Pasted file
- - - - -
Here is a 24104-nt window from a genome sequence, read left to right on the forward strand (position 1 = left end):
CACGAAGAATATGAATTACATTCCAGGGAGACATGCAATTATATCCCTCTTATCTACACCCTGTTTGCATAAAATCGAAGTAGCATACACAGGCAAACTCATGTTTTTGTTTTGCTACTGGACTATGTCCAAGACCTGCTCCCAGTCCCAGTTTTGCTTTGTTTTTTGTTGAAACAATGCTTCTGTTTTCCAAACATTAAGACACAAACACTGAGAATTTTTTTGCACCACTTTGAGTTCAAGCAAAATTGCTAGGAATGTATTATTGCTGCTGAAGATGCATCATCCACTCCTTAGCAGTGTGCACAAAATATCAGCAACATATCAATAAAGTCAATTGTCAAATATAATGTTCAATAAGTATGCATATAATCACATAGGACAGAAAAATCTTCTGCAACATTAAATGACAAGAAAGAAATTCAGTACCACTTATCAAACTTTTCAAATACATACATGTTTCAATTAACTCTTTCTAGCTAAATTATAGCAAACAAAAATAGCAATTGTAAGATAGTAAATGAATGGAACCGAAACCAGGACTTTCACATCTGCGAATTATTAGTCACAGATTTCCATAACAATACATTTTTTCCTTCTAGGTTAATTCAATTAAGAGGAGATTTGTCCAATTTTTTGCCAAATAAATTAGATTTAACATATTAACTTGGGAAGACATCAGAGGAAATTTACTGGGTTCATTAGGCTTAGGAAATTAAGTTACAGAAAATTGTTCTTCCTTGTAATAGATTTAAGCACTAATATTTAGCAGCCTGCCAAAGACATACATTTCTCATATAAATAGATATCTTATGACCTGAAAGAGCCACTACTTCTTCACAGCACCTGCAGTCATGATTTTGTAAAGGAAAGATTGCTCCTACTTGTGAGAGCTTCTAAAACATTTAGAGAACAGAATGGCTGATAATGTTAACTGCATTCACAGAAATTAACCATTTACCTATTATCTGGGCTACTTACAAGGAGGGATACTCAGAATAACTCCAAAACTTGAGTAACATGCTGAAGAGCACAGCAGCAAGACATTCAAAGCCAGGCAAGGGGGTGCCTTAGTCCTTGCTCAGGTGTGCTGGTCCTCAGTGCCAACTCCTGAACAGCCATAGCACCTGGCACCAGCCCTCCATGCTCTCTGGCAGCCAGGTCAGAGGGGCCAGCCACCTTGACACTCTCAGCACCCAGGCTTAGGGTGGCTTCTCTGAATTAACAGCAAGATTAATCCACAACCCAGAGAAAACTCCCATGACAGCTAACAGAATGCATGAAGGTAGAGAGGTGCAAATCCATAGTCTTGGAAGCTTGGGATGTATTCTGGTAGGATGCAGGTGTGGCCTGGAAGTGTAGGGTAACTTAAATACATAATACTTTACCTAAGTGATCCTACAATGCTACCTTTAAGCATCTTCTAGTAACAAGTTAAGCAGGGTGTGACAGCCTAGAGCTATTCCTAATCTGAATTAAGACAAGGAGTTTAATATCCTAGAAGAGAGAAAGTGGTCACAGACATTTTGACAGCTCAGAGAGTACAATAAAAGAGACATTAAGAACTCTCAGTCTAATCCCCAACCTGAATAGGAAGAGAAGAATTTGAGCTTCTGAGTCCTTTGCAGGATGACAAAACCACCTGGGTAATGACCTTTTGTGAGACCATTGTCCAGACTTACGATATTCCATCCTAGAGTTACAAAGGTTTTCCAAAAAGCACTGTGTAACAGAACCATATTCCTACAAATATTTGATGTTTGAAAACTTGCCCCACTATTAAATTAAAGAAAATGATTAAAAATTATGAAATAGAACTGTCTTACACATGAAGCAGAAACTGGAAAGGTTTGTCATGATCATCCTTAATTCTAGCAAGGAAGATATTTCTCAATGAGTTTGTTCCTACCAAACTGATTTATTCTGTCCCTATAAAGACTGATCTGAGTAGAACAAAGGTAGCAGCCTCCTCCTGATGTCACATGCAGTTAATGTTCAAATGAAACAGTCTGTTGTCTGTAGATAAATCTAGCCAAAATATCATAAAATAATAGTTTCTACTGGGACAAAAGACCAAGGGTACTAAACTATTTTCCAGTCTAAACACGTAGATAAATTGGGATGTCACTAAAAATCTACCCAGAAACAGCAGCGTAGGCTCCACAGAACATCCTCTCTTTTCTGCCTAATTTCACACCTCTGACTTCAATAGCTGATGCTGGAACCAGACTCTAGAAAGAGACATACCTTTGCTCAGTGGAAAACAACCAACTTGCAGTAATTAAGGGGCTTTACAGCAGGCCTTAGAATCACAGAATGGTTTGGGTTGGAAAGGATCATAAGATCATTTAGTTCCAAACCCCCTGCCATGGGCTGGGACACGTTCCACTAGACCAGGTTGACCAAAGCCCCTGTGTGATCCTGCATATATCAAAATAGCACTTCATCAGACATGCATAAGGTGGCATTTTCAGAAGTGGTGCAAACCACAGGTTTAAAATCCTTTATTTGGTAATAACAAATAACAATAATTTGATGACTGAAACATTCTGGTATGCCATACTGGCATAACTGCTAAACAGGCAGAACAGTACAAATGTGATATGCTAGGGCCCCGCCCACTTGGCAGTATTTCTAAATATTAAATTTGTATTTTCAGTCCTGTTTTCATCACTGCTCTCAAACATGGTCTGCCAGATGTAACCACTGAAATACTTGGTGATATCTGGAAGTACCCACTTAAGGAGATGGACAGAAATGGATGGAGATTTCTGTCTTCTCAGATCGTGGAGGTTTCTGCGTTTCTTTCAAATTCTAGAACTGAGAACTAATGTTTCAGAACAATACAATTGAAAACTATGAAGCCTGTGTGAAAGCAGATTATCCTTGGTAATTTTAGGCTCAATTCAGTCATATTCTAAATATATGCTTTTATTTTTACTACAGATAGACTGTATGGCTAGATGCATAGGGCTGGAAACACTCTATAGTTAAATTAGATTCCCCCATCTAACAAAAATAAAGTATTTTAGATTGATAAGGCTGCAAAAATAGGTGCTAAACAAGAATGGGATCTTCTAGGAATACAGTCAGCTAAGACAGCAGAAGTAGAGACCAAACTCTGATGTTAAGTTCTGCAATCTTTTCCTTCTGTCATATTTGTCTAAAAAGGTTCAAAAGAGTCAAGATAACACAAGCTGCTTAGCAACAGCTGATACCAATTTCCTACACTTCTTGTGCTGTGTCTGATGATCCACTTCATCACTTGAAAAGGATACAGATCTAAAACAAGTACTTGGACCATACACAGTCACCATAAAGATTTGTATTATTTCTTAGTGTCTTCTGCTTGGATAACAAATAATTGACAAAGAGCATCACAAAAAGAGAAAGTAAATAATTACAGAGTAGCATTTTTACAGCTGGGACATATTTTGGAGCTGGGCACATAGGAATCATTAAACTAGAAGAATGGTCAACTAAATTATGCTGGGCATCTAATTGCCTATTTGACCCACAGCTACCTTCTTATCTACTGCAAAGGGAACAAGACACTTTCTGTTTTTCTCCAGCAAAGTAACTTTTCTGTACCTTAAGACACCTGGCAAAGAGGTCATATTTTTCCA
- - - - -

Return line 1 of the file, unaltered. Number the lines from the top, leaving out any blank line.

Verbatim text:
Here is a 24104-nt window from a genome sequence, read left to right on the forward strand (position 1 = left end):